Method: Data from the Multisite Violence Prevention Project (MVPP) on two cohorts of students (N=5,106) from 37 schools in four communities (MVPP, 2004) are used. Data were collected as part of a randomized trial where schools were randomly assigned to one of four conditions: a universal intervention, a selective intervention, a combined intervention, or no intervention. This study uses data from fall of 6th grade prior to the intervention for each cohort. Students completed measures of aggression, victimization and school climate including norms supporting aggression and nonviolence, student-teacher relationships, and awareness and reporting of peer victimization; their teachers completed measures of student-teacher relationships, staff relationships, and awareness and reporting of peer victimization. We use BMLC models to identify classes of aggression and peer victimization (level 1) and examine the influence of school climate (level 2) on classes, building on models developed by Vermunt (2003) and implemented, among others, in Henry and Muthén (2010)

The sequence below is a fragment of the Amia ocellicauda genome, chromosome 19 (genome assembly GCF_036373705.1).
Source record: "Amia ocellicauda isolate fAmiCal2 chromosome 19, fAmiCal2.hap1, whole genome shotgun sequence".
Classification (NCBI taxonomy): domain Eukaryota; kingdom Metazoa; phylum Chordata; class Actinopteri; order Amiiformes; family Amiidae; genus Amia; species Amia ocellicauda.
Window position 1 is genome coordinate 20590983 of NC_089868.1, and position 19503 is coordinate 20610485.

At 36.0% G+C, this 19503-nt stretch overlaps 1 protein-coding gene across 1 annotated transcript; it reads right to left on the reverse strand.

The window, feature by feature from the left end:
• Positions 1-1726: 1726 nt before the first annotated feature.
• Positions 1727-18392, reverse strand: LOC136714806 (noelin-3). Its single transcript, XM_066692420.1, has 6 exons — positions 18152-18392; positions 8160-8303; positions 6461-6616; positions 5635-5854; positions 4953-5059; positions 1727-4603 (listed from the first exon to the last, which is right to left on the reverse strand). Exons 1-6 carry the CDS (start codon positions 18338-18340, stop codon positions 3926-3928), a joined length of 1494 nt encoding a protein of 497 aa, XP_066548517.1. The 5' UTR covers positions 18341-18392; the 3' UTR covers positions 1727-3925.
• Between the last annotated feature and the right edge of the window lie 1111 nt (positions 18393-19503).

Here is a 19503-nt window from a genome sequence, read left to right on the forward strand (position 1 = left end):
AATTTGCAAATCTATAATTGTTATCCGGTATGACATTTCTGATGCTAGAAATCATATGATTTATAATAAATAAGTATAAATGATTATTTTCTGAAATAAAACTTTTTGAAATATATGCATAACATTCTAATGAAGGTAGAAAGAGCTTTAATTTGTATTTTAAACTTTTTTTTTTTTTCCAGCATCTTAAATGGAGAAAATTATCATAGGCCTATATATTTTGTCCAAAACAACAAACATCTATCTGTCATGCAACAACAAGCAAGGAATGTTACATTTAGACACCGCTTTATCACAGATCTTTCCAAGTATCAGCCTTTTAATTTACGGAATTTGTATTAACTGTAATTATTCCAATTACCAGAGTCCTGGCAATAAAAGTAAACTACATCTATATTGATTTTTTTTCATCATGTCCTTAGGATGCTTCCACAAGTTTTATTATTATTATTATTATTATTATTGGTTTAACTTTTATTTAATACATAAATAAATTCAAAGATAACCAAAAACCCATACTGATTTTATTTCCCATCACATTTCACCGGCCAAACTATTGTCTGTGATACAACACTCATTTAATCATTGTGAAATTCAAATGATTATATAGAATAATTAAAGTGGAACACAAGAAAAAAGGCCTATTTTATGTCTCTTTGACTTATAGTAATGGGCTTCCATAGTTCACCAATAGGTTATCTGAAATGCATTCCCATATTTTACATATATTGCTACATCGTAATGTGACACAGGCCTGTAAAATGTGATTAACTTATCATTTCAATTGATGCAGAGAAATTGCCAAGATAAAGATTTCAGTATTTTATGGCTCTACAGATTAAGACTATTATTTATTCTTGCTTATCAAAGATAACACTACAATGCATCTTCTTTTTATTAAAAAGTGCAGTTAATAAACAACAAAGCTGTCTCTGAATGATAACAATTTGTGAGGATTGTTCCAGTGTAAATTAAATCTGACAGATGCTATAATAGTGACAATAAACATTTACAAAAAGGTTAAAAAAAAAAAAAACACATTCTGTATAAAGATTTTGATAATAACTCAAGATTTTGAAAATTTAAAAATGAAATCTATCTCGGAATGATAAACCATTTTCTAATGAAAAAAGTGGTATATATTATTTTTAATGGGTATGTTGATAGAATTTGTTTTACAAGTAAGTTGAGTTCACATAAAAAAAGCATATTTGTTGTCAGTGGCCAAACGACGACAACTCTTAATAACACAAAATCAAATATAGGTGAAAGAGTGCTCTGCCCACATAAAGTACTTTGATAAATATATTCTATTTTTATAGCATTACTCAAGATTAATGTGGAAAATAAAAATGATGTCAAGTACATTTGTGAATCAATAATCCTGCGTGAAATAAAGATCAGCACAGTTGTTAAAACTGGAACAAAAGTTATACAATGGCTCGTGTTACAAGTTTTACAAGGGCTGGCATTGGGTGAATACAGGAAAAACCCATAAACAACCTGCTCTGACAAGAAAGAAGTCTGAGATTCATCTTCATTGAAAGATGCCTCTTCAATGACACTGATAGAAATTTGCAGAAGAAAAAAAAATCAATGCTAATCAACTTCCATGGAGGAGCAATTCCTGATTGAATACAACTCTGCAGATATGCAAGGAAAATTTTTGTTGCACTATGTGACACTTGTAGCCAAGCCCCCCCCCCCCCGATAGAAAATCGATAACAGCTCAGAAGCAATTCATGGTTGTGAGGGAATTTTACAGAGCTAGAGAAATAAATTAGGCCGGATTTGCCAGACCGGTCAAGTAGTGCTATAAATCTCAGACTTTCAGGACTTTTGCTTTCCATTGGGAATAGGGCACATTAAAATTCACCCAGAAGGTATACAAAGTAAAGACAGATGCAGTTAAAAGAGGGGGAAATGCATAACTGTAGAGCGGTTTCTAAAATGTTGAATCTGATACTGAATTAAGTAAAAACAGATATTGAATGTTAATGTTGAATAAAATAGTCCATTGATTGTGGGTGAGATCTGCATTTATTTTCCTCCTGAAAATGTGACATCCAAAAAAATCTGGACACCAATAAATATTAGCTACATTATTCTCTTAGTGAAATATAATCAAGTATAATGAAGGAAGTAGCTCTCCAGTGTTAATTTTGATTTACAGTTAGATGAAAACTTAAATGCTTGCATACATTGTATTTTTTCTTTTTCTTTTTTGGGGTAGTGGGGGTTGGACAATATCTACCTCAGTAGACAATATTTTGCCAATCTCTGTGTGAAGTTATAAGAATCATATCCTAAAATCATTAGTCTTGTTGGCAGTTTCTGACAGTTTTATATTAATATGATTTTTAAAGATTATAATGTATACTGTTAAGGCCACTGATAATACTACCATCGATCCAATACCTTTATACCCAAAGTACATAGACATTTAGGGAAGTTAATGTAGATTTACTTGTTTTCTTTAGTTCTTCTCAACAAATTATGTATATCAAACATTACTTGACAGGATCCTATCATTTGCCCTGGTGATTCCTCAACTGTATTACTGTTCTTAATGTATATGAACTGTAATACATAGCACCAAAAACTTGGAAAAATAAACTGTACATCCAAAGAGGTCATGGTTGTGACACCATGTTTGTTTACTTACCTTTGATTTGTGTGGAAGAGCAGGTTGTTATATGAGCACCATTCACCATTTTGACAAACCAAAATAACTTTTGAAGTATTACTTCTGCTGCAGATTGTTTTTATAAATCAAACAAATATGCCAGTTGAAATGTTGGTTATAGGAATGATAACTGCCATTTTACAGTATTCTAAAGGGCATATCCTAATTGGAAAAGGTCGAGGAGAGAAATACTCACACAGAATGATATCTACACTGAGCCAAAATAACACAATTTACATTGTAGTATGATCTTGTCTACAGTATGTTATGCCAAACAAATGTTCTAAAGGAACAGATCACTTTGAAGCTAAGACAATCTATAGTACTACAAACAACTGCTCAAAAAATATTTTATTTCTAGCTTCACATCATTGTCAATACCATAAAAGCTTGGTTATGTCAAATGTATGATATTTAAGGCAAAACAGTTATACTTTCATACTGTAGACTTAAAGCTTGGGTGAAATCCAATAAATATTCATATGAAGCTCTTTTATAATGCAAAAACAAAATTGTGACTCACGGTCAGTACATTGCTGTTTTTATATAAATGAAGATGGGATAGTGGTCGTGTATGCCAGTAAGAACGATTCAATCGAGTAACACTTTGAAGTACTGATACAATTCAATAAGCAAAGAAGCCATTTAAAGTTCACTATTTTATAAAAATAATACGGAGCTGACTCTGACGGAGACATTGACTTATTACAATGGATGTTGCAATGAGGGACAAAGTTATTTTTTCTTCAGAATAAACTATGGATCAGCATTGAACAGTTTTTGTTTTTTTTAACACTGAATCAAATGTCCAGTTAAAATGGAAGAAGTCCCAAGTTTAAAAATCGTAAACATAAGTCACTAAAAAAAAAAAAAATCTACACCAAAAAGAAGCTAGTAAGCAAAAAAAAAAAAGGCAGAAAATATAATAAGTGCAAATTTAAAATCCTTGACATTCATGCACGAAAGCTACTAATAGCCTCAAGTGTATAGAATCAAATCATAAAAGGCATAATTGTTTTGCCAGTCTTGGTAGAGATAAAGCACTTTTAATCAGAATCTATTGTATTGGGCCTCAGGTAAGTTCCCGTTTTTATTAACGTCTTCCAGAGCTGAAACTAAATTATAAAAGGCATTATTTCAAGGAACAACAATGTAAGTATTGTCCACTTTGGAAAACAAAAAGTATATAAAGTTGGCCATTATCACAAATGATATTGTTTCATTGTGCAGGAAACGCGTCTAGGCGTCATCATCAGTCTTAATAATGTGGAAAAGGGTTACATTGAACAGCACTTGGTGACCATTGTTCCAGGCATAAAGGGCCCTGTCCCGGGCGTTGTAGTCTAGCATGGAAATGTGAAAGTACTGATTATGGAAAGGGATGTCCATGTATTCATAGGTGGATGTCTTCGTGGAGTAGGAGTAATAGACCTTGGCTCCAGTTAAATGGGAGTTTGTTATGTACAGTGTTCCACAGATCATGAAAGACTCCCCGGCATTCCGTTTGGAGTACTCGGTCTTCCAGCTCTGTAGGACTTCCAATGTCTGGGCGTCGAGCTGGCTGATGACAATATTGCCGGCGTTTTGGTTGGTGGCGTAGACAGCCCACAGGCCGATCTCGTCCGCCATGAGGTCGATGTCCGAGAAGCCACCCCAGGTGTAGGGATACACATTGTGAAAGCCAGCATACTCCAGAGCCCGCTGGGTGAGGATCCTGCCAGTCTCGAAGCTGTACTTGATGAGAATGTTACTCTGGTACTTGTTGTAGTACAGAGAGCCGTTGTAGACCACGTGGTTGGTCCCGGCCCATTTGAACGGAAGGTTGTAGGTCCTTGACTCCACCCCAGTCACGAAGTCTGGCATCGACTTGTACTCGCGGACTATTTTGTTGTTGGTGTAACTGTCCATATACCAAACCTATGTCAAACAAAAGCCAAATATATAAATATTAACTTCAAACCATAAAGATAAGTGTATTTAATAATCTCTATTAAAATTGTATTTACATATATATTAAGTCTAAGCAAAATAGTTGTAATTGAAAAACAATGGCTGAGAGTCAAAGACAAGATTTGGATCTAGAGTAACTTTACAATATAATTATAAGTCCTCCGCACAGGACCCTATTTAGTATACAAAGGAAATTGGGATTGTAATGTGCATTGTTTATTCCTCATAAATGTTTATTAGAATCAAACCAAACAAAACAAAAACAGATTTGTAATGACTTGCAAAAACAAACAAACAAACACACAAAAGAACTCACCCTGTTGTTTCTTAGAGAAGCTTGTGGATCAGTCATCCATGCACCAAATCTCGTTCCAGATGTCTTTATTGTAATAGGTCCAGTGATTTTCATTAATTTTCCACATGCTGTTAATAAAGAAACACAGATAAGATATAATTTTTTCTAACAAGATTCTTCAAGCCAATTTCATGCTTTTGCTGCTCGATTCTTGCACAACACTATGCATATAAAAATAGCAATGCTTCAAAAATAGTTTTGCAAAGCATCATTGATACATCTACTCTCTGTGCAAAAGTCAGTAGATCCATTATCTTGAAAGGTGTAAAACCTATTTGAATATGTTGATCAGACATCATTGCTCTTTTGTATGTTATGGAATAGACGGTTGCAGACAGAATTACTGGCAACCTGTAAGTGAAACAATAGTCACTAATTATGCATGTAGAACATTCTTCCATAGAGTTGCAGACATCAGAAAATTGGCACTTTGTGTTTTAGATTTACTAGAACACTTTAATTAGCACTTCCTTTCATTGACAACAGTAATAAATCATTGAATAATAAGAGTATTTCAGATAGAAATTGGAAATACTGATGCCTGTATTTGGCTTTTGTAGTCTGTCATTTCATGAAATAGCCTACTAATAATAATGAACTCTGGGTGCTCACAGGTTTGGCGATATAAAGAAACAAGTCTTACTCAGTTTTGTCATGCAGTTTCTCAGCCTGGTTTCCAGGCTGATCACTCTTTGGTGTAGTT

Results: The priors used for the BMLC will be captured from a study by Bettencourt and Farrell, 2013, which found 4 latent classes: non-victimized aggressors, aggressive-victims, predominantly victimized and well-adjusted. Additional analyses are being conducted to examine the influence of school climate at level 2 on level 1 classes.
Discussion: Use of Bayesian estimation methods are not terribly commonly in prevention science but could prove to be incredibly useful with the increasing complexity of data available to researchers. The Bayesian approach is appealing because of the use of informative priors, reduced computation time, and the ability to handle a small number of clusters.